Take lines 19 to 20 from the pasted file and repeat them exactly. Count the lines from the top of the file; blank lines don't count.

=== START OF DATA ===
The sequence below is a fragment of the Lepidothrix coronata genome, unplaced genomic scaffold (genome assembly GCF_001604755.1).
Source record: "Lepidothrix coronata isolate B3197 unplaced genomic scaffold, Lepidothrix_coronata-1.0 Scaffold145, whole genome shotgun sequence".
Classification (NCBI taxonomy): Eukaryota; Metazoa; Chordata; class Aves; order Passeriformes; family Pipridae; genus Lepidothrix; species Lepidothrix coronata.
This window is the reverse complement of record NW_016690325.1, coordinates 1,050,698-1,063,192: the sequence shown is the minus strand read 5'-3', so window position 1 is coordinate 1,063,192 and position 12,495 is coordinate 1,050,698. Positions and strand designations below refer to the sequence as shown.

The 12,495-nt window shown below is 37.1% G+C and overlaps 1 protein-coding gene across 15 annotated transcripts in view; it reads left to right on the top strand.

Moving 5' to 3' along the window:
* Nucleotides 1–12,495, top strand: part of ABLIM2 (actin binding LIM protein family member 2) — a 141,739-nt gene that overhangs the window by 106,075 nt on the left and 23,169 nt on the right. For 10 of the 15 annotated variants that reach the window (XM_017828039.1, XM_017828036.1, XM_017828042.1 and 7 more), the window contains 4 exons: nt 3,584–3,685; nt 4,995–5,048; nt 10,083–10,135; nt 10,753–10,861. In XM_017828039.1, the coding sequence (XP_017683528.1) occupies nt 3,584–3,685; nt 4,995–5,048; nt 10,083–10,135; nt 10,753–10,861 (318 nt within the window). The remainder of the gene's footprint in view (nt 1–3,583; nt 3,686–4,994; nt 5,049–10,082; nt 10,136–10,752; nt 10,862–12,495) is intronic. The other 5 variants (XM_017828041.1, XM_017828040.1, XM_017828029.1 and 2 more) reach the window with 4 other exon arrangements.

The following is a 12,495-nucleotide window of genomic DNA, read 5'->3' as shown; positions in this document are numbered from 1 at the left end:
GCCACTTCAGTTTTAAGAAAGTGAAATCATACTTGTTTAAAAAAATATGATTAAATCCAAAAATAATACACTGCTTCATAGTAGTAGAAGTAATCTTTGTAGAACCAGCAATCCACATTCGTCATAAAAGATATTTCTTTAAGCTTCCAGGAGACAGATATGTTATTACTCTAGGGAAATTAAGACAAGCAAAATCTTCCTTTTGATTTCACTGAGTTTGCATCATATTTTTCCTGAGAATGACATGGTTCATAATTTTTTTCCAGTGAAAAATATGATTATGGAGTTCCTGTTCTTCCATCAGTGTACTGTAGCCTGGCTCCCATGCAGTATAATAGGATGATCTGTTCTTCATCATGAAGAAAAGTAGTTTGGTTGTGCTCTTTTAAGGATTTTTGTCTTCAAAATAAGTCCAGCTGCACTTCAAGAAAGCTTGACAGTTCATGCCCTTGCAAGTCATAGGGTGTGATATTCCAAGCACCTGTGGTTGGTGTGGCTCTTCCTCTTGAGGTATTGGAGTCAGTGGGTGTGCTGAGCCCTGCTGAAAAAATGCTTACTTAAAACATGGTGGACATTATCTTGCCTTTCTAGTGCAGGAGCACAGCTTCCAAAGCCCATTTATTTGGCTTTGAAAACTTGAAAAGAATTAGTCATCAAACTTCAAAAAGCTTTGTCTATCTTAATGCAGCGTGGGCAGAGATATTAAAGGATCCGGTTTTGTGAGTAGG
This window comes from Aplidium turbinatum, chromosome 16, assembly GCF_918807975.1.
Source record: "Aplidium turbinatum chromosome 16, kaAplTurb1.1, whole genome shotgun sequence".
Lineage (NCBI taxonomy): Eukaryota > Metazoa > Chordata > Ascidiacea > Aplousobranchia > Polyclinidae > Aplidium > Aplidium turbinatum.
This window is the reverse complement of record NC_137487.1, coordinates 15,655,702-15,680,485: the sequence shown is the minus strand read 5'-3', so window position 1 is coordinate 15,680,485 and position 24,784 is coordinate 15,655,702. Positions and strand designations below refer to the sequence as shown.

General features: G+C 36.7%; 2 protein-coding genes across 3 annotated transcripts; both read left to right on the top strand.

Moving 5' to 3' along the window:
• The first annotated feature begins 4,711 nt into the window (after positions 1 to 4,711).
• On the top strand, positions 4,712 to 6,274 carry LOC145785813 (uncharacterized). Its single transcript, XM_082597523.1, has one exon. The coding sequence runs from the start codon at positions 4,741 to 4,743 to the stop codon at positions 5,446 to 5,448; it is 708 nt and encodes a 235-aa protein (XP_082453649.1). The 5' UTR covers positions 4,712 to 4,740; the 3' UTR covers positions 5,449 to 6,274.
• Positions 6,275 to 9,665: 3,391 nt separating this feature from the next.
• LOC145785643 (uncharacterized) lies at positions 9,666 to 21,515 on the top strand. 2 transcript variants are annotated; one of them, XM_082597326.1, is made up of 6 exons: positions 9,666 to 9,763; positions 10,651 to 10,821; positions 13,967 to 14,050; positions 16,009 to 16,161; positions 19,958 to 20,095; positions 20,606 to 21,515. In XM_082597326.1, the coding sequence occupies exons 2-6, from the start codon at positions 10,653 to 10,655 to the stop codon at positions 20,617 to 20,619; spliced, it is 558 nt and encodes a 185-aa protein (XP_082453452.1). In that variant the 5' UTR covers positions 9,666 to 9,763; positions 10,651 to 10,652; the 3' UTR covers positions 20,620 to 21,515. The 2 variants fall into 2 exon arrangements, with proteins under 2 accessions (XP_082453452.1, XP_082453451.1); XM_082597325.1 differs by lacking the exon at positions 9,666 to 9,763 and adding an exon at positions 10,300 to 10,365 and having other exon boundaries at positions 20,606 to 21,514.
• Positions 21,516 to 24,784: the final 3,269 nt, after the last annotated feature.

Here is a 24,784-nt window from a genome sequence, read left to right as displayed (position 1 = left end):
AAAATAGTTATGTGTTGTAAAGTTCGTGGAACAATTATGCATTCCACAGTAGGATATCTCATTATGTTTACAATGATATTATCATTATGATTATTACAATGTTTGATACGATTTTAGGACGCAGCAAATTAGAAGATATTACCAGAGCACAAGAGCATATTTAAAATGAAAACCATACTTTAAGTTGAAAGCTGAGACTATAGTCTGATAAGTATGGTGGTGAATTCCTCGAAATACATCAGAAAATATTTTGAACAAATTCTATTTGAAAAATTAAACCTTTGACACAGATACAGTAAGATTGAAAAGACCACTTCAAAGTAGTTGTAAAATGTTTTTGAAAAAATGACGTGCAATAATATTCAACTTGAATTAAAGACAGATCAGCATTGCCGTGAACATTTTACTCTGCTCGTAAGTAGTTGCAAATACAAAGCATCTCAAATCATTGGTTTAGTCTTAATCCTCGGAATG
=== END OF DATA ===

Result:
• LOC145785643 (uncharacterized) lies at positions 9,666 to 21,515 on the top strand. 2 transcript variants are annotated; one of them, XM_082597326.1, is made up of 6 exons: positions 9,666 to 9,763; positions 10,651 to 10,821; positions 13,967 to 14,050; positions 16,009 to 16,161; positions 19,958 to 20,095; positions 20,606 to 21,515. In XM_082597326.1, the coding sequence occupies exons 2-6, from the start codon at positions 10,653 to 10,655 to the stop codon at positions 20,617 to 20,619; spliced, it is 558 nt and encodes a 185-aa protein (XP_082453452.1). In that variant the 5' UTR covers positions 9,666 to 9,763; positions 10,651 to 10,652; the 3' UTR covers positions 20,620 to 21,515. The 2 variants fall into 2 exon arrangements, with proteins under 2 accessions (XP_082453452.1, XP_082453451.1); XM_082597325.1 differs by lacking the exon at positions 9,666 to 9,763 and adding an exon at positions 10,300 to 10,365 and having other exon boundaries at positions 20,606 to 21,514.
• Positions 21,516 to 24,784: the final 3,269 nt, after the last annotated feature.